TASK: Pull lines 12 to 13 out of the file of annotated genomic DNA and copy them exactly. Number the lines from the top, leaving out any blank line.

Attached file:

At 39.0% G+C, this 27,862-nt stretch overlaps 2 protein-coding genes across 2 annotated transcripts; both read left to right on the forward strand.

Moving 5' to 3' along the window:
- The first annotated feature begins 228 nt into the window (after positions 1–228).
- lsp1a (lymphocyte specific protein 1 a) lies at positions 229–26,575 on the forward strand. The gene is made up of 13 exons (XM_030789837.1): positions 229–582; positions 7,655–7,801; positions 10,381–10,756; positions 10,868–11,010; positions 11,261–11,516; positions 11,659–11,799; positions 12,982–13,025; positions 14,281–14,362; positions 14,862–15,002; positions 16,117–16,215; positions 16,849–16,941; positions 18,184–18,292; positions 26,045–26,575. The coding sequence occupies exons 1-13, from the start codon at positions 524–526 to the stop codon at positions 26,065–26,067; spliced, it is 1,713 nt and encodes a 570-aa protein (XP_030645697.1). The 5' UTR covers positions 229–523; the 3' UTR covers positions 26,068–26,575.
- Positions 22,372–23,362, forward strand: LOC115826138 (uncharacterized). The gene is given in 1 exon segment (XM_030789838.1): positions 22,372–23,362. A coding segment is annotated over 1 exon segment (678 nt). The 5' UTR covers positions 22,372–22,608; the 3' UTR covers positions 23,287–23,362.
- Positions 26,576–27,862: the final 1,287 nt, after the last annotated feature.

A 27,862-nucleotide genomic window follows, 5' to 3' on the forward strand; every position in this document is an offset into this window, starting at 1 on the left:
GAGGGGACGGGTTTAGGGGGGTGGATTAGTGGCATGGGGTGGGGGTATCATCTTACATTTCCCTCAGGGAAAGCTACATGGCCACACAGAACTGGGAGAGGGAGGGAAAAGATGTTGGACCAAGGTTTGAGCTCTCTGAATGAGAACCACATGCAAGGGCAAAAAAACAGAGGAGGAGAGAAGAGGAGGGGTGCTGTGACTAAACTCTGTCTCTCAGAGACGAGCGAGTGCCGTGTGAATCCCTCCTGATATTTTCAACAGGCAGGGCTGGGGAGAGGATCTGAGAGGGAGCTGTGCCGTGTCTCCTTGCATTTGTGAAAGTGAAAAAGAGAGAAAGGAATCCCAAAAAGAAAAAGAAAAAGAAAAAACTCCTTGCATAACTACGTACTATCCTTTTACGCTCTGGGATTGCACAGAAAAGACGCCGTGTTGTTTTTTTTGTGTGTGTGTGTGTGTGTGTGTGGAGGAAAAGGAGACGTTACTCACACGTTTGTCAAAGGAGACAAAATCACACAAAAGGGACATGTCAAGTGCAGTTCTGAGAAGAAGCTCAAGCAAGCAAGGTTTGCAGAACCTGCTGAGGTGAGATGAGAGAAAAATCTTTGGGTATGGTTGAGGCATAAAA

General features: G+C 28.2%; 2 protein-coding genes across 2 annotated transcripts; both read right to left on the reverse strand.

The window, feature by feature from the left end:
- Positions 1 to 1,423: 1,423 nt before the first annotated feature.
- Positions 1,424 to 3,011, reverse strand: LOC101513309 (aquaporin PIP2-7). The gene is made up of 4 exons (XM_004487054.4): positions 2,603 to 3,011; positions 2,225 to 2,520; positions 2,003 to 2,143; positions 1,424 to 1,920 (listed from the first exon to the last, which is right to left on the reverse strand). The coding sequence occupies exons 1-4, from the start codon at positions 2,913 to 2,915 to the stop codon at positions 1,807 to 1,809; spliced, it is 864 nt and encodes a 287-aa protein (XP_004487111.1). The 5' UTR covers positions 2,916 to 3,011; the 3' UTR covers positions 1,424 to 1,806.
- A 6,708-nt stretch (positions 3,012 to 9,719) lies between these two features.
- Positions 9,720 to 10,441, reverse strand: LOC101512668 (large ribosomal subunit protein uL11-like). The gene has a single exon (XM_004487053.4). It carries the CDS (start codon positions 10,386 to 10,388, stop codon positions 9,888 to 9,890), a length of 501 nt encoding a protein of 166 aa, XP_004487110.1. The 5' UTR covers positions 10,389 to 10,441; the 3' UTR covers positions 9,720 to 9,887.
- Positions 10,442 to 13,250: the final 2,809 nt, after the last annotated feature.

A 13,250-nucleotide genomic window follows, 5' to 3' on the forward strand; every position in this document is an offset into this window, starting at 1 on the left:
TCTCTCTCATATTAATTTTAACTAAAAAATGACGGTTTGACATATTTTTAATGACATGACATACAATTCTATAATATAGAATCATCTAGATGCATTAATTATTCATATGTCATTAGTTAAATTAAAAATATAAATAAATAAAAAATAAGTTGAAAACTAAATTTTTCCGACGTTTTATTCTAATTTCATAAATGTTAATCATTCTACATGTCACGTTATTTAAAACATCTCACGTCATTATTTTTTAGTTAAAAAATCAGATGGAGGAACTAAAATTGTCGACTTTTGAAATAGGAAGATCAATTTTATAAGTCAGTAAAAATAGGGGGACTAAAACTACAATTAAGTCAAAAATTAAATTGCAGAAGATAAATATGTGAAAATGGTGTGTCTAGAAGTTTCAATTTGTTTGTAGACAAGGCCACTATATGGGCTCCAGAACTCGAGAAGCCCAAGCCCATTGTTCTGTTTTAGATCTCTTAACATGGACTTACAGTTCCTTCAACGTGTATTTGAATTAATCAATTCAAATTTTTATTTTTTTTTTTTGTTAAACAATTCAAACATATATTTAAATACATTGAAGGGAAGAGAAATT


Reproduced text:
- Positions 1,424 to 3,011, reverse strand: LOC101513309 (aquaporin PIP2-7). The gene is made up of 4 exons (XM_004487054.4): positions 2,603 to 3,011; positions 2,225 to 2,520; positions 2,003 to 2,143; positions 1,424 to 1,920 (listed from the first exon to the last, which is right to left on the reverse strand). The coding sequence occupies exons 1-4, from the start codon at positions 2,913 to 2,915 to the stop codon at positions 1,807 to 1,809; spliced, it is 864 nt and encodes a 287-aa protein (XP_004487111.1). The 5' UTR covers positions 2,916 to 3,011; the 3' UTR covers positions 1,424 to 1,806.
- A 6,708-nt stretch (positions 3,012 to 9,719) lies between these two features.